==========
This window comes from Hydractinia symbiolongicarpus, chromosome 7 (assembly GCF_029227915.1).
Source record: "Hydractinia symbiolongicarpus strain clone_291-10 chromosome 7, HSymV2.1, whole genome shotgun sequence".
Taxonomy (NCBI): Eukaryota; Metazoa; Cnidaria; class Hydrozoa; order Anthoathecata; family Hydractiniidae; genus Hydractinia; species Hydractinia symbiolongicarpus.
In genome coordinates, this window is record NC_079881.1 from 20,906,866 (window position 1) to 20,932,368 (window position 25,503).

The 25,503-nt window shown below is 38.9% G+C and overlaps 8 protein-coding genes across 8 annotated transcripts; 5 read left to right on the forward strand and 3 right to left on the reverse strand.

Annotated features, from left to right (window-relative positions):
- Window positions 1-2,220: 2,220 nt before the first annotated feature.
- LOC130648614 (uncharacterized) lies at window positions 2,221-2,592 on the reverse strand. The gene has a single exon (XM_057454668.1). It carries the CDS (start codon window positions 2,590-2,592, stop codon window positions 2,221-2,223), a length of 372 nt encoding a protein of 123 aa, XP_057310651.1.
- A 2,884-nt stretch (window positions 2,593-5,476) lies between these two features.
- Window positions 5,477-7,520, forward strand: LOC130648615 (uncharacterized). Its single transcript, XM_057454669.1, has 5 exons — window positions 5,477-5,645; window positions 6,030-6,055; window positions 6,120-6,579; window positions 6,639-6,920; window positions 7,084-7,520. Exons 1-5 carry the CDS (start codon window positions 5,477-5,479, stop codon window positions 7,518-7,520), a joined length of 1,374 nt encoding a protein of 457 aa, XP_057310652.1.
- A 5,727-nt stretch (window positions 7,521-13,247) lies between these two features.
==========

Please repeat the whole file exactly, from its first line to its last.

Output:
This window comes from Hydractinia symbiolongicarpus, chromosome 7 (assembly GCF_029227915.1).
Source record: "Hydractinia symbiolongicarpus strain clone_291-10 chromosome 7, HSymV2.1, whole genome shotgun sequence".
Taxonomy (NCBI): Eukaryota; Metazoa; Cnidaria; class Hydrozoa; order Anthoathecata; family Hydractiniidae; genus Hydractinia; species Hydractinia symbiolongicarpus.
In genome coordinates, this window is record NC_079881.1 from 20,906,866 (window position 1) to 20,932,368 (window position 25,503).

The 25,503-nt window shown below is 38.9% G+C and overlaps 8 protein-coding genes across 8 annotated transcripts; 5 read left to right on the forward strand and 3 right to left on the reverse strand.

Annotated features, from left to right (window-relative positions):
- Window positions 1-2,220: 2,220 nt before the first annotated feature.
- LOC130648614 (uncharacterized) lies at window positions 2,221-2,592 on the reverse strand. The gene has a single exon (XM_057454668.1). It carries the CDS (start codon window positions 2,590-2,592, stop codon window positions 2,221-2,223), a length of 372 nt encoding a protein of 123 aa, XP_057310651.1.
- A 2,884-nt stretch (window positions 2,593-5,476) lies between these two features.
- Window positions 5,477-7,520, forward strand: LOC130648615 (uncharacterized). Its single transcript, XM_057454669.1, has 5 exons — window positions 5,477-5,645; window positions 6,030-6,055; window positions 6,120-6,579; window positions 6,639-6,920; window positions 7,084-7,520. Exons 1-5 carry the CDS (start codon window positions 5,477-5,479, stop codon window positions 7,518-7,520), a joined length of 1,374 nt encoding a protein of 457 aa, XP_057310652.1.
- A 5,727-nt stretch (window positions 7,521-13,247) lies between these two features.